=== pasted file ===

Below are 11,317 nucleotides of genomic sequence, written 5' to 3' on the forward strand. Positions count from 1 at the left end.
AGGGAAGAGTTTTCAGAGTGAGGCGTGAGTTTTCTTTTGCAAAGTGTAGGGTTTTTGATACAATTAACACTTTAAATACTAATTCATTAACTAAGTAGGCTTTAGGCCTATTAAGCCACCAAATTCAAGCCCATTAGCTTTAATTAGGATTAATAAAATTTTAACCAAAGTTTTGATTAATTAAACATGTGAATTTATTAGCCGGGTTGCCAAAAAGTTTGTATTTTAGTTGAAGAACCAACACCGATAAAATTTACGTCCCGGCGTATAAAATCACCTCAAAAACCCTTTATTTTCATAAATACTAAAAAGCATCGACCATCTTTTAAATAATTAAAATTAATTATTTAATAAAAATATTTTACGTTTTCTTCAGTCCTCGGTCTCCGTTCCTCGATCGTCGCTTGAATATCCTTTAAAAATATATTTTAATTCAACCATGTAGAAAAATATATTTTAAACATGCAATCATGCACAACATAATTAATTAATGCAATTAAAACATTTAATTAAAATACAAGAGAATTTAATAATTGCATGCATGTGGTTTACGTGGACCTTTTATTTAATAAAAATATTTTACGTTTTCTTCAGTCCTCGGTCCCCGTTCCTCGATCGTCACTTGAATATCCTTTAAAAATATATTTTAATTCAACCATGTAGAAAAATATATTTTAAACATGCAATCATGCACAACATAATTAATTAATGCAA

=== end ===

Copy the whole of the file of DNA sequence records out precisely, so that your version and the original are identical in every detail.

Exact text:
Below are 11,317 nucleotides of genomic sequence, written 5' to 3' on the forward strand. Positions count from 1 at the left end.
AGGGAAGAGTTTTCAGAGTGAGGCGTGAGTTTTCTTTTGCAAAGTGTAGGGTTTTTGATACAATTAACACTTTAAATACTAATTCATTAACTAAGTAGGCTTTAGGCCTATTAAGCCACCAAATTCAAGCCCATTAGCTTTAATTAGGATTAATAAAATTTTAACCAAAGTTTTGATTAATTAAACATGTGAATTTATTAGCCGGGTTGCCAAAAAGTTTGTATTTTAGTTGAAGAACCAACACCGATAAAATTTACGTCCCGGCGTATAAAATCACCTCAAAAACCCTTTATTTTCATAAATACTAAAAAGCATCGACCATCTTTTAAATAATTAAAATTAATTATTTAATAAAAATATTTTACGTTTTCTTCAGTCCTCGGTCTCCGTTCCTCGATCGTCGCTTGAATATCCTTTAAAAATATATTTTAATTCAACCATGTAGAAAAATATATTTTAAACATGCAATCATGCACAACATAATTAATTAATGCAATTAAAACATTTAATTAAAATACAAGAGAATTTAATAATTGCATGCATGTGGTTTACGTGGACCTTTTATTTAATAAAAATATTTTACGTTTTCTTCAGTCCTCGGTCCCCGTTCCTCGATCGTCACTTGAATATCCTTTAAAAATATATTTTAATTCAACCATGTAGAAAAATATATTTTAAACATGCAATCATGCACAACATAATTAATTAATGCAA